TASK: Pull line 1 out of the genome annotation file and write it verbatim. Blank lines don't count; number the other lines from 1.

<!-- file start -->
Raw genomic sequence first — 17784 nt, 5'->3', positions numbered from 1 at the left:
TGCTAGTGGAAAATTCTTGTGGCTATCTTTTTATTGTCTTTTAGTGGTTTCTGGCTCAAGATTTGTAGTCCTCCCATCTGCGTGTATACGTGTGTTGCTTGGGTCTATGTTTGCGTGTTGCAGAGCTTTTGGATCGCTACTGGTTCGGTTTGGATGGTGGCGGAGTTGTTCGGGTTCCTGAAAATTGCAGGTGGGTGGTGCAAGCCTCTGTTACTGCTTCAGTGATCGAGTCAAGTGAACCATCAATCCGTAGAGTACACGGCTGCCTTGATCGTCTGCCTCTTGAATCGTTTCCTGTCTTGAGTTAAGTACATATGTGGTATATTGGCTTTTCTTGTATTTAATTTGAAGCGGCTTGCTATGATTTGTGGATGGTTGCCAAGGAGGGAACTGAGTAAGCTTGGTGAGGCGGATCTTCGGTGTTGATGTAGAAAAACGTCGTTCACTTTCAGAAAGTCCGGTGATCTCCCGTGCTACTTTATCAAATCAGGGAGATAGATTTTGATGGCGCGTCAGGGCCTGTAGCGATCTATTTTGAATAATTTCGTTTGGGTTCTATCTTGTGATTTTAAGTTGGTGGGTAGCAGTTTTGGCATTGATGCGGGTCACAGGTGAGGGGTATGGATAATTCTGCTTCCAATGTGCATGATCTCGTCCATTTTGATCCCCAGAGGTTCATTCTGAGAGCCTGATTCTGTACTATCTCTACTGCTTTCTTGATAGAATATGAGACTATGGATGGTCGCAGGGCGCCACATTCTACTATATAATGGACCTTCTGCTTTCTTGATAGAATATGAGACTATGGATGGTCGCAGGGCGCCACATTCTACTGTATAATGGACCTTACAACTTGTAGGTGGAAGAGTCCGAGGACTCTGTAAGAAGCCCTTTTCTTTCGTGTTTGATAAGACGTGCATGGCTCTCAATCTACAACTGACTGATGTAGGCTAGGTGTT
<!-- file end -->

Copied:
Raw genomic sequence first — 17784 nt, 5'->3', positions numbered from 1 at the left: